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February 2019 – Although Burkitt lymphoma (BL) is common in sub-Saharan Africa (SSA) and highly curable in high-income countries, there are few prospective nonpediatric BL studies from SSA and no regional standard of care. This study represents one of the best characterized prospective cohorts of nonpediatric BL in SSA.

Prospective Study of Burkitt Lymphoma Treatment in Adolescents and Adults in Malawi

MS Painschab, KD Westmoreland, E Kasonkanji, T Zuze, B Kaimila, P Waswa, NK El-Mallawany, T Tomoka, M Mulenga, ND Montgomery, Y Fedoriw, S Gopal

Blood Advances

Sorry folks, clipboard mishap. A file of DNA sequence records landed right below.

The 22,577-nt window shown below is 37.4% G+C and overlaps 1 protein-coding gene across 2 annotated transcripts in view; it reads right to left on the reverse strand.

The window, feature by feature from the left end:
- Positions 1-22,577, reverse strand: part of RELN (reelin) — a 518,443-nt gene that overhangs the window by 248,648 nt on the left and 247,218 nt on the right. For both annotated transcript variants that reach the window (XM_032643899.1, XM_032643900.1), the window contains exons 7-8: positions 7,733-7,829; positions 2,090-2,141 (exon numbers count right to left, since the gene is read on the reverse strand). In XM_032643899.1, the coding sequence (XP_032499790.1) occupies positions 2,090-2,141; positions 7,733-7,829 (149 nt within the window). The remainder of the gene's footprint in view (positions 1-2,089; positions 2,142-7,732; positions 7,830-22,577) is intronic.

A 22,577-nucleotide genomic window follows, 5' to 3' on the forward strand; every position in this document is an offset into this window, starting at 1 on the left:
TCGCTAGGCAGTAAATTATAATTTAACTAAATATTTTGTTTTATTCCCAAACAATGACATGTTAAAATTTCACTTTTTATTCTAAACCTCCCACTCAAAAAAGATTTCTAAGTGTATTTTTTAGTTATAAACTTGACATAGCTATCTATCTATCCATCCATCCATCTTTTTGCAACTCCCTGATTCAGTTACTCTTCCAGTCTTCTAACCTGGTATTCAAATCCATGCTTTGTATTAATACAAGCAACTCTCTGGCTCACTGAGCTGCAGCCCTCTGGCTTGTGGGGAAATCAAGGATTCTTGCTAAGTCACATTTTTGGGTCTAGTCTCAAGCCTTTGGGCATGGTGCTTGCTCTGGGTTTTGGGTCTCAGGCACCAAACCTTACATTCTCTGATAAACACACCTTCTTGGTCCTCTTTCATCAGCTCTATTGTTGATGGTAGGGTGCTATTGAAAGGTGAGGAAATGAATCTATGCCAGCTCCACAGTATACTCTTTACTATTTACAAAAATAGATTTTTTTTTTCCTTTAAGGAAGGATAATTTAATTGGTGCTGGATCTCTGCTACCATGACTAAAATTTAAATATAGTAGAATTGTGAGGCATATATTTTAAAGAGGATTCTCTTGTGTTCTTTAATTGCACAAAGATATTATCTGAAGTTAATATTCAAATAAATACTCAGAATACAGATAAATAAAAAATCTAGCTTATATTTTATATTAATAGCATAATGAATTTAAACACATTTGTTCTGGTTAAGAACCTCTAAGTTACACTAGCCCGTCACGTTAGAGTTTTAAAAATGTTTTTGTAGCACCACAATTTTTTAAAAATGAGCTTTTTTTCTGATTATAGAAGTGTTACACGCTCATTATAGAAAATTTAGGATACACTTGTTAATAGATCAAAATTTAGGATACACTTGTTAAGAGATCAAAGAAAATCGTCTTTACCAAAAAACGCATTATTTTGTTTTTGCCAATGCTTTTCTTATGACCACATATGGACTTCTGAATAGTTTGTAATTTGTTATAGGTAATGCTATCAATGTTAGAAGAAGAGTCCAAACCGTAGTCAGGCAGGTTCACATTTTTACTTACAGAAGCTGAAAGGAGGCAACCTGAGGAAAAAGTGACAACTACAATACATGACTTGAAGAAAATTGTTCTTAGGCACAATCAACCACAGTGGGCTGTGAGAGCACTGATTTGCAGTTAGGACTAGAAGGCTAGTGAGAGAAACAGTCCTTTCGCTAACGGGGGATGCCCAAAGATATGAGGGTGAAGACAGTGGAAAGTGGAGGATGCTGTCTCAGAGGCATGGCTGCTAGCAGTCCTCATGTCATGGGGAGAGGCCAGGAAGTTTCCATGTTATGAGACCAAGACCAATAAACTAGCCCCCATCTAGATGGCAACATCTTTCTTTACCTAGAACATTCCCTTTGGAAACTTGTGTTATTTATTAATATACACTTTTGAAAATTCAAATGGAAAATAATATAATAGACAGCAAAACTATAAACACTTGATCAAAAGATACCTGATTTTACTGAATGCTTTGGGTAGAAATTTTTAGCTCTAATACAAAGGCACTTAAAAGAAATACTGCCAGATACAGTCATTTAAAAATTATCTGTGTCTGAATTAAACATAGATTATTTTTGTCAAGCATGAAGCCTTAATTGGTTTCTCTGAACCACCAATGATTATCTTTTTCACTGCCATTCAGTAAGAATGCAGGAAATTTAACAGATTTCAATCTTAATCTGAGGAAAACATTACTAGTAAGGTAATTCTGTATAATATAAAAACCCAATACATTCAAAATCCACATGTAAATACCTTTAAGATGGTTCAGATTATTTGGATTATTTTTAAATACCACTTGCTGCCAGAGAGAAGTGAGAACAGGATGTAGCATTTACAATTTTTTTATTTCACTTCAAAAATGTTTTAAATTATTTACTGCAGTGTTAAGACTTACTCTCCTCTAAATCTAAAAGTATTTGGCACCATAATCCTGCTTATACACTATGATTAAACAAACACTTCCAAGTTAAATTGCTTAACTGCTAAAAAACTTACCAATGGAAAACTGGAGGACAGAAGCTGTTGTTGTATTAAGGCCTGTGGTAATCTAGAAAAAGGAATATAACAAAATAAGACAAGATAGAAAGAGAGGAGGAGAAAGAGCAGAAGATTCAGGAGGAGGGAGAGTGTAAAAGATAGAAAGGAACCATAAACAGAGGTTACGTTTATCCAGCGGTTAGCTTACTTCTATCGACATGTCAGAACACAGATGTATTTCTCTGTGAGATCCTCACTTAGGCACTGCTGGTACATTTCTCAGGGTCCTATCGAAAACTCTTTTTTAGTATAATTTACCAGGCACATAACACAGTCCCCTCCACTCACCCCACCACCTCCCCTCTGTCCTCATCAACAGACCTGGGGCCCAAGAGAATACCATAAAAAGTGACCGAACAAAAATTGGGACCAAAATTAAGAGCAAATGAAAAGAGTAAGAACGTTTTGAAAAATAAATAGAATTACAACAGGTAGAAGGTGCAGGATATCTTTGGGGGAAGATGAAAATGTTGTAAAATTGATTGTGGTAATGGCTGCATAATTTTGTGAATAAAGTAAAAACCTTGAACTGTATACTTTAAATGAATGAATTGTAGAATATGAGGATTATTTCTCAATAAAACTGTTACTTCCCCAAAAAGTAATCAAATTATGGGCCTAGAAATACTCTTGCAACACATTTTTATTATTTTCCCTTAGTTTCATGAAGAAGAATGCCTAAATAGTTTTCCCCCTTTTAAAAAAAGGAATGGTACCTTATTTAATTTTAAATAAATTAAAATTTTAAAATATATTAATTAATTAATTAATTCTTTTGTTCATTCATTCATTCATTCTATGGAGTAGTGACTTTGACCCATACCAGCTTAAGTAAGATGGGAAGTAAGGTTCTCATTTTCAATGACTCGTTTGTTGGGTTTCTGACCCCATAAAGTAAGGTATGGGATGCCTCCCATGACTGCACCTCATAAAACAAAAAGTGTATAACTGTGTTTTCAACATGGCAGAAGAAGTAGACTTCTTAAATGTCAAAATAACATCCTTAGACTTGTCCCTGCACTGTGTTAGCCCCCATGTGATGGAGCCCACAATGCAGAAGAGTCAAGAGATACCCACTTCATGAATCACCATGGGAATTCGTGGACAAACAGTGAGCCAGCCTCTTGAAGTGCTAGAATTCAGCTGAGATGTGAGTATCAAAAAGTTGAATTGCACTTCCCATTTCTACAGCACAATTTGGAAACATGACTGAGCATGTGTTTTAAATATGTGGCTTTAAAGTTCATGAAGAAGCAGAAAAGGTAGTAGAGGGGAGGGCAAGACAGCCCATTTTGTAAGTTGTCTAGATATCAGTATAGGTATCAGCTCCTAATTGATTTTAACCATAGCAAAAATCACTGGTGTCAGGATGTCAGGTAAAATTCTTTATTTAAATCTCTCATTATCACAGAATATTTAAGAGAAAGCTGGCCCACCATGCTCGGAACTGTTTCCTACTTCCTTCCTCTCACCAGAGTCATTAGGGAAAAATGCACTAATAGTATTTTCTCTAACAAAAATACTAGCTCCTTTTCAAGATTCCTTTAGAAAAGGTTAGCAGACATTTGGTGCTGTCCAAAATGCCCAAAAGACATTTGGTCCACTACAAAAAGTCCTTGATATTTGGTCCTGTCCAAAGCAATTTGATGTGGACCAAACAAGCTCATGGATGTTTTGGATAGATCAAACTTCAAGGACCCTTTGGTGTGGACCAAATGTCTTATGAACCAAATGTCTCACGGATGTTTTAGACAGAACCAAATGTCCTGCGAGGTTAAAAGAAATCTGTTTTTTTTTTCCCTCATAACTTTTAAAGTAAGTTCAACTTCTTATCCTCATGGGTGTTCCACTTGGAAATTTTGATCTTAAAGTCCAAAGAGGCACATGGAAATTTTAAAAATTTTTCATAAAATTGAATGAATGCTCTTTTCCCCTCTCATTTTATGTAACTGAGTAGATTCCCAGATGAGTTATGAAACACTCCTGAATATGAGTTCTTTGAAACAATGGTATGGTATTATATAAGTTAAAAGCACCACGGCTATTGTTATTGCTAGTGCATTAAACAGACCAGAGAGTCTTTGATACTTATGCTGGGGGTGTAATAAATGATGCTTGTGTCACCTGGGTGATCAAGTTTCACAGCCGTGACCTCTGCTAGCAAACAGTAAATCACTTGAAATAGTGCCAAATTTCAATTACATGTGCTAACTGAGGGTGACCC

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Burkitt lymphoma (BL) is common in sub-Saharan Africa (SSA). In high-income countries, BL is highly curable with chemotherapy. However, there are few prospective studies from SSA describing nonpediatric BL and no regional standard of care. Thirty-five participants age 15 years or older with newly diagnosed BL were enrolled in Malawi from 2013 to 2018. Chemotherapy was administered according to institutional guidelines, with concurrent antiretroviral therapy if HIV infected. Median age was 21 years (range, 15-61) and 15 participants (43%) were HIV infected. Twenty-seven participants (77%) had stage III to IV disease, and 19 (54%) had Eastern Cooperative Oncology Group performance status >1. Among HIV-infected participants, median CD4 count was 130 (range, 29-605) and 10 (67%) had suppressed HIV viral load. Four participants (11%) died before receiving chemotherapy. First-line chemotherapy consisted of: cyclophosphamide, doxorubicin, vincristine, and prednisone (CHOP) (n = 22 [71%]); infusional etoposide, prednisolone, vincristine, cyclophosphamide, and doxorubicin (n = 4 [13%]); high-dose methotrexate-based chemotherapy (n = 4 [13%]); and rituximab plus CHOP (n = 1 [3%]). Among 28 evaluable participants, 14 (50%) achieved a complete response. Median overall survival (OS) was 7 months; 1-year OS was 40% (95% confidence interval [CI], 24%-56%). Sixteen (73%) of 22 deaths were a result of disease progression. Compared with CHOP, more intensive chemotherapy was associated with decreased mortality (hazard ratio, 0.24; 95% CI, 0.05-1.02; P = .05). This is among the best characterized prospective cohorts of nonpediatric BL in SSA. Most deaths resulted from progressive BL. Patients who received more intensive therapy seemed to have better outcomes. Defining optimal approaches is an urgent priority in SSA.